Weeks9and10 - The Status of Biodiversity Extinction is a...

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The Status of Biodiversity Extinction is a known part of the taxon cycle. Extinction track record from 400 yr of historical records: 115 spp of birds, 58 spp of mammals 100 spp of reptiles 64 amphibians (incl. 38 genera and one family) worldwide, 1800 spp of freshwater fishes have gone extinct or are in danger of extinction 40 spp or subspp of freshwater fishes in North America have gone extinct in the past decade 200 spp of Cichlid fishes have disappeared from Lake Victoria in East Africa 191 spp of molusks 600 spp of plants Taxonomic descriptions exist for 1.4 million spp, but estimates range between 5 and 50 million spp of organisms. The lack of classification of the world’s biota is referred to as the Linnean shortfall. Biodiversity hotspots -- regions where species diversity is very high Rarity leads to extinction -- thus a high priority should be placed on taxa with restricted ranges, and on areas where diversity is very high (i.e., hotspots). The problem of choice has to do with how much overlap is there in patterns of distribution among different organisms. There are also hotspot regions in the oceans coral reefs deep ocean communities (endemism ranges 50%-90%). 9 - 1
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surveys - one new phylum, 14 new families, and 50 new genera. Diversity results from (1) isolation, (2) antiquity (existing throughout the Phanerozoic), (3) adaptation to extreme habitat. The Geography of Extinctions Prehistoric record Mass extinctions at K-T boundary reveal at 60 to 80% decline in species diversity worldwide; highest amoutn in equatorial regions Plate tectonics and continental drift may have played an important role in many extinctions recorded in the fossil record It has just been the last 2 million years that humans have entered this equation. This has escalated with human population growth and the expanding technology base. The first major technological advance was the mastering of fire; agriculture, advances in hunting techniques, and methods of transportation followed. Australia North America Africa Historical record Record of extinctions have a geographic signature -- one showing the fragility of insular communities. Island extinctions resulted from a combination of factors - primarily ecological naivete of animals and introduction of exotics. Waves of extinctions for oceanic islands: aboriginals of Malaysia, 9 - 2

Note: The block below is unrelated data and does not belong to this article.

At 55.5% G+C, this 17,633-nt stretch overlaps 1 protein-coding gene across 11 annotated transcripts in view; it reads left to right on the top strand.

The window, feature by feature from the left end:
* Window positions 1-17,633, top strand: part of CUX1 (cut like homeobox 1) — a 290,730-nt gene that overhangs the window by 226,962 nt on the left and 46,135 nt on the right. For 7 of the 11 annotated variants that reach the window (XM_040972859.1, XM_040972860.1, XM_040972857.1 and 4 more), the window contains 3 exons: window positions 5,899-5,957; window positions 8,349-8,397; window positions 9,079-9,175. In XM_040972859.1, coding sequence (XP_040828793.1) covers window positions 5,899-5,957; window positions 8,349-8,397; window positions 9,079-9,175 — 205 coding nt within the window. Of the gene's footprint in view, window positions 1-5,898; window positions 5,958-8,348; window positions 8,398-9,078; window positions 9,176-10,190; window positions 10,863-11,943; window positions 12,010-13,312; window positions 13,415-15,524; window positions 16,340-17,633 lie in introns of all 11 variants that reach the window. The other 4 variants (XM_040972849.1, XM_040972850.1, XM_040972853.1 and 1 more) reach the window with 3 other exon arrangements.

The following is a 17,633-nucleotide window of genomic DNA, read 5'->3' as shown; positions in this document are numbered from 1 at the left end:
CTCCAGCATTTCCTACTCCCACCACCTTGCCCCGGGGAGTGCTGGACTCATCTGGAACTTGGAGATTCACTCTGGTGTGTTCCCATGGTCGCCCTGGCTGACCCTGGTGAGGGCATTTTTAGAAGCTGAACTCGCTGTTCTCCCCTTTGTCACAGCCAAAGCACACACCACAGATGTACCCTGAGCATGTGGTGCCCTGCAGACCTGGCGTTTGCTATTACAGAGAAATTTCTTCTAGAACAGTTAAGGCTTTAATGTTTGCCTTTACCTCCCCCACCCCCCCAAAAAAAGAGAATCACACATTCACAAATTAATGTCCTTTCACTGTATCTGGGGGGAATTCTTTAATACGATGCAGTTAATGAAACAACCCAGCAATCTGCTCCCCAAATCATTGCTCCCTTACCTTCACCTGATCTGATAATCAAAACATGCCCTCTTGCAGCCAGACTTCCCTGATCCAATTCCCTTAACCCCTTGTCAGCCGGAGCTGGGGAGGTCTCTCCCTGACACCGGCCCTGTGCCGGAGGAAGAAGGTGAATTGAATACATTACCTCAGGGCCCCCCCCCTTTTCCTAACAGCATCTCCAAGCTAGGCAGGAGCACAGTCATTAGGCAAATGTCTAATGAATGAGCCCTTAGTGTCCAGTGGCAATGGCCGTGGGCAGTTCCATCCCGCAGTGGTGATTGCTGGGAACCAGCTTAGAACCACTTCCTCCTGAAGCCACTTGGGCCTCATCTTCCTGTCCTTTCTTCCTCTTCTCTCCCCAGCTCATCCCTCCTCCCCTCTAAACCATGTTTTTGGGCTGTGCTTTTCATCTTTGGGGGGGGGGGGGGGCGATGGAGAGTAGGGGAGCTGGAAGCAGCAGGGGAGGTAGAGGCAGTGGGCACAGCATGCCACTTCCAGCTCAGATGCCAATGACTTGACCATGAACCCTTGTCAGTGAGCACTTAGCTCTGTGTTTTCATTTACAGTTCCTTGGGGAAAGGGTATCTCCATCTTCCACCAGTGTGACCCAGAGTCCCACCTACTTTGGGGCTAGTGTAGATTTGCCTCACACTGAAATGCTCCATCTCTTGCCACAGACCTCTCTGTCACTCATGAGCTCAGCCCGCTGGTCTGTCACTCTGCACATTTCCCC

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Indonesia, Australia, Tasmania, Micronesians, Melanesians, Polynesians, Amerindians, Europeans. Polynesians may have caused the extinctions of half the birds on Hawaii prior to European invasion. The Maori people killed off the 11 species of moas in New Zealand. The Ecology and Geography of Invasive Species Anthropogenic introduction of exotics The most striking feature of the geographic distribution of introductions is that oceanic islands have received the most species introductions. 60% of all mammal and bird introductions
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Weeks9and10 - The Status of Biodiversity Extinction is a...

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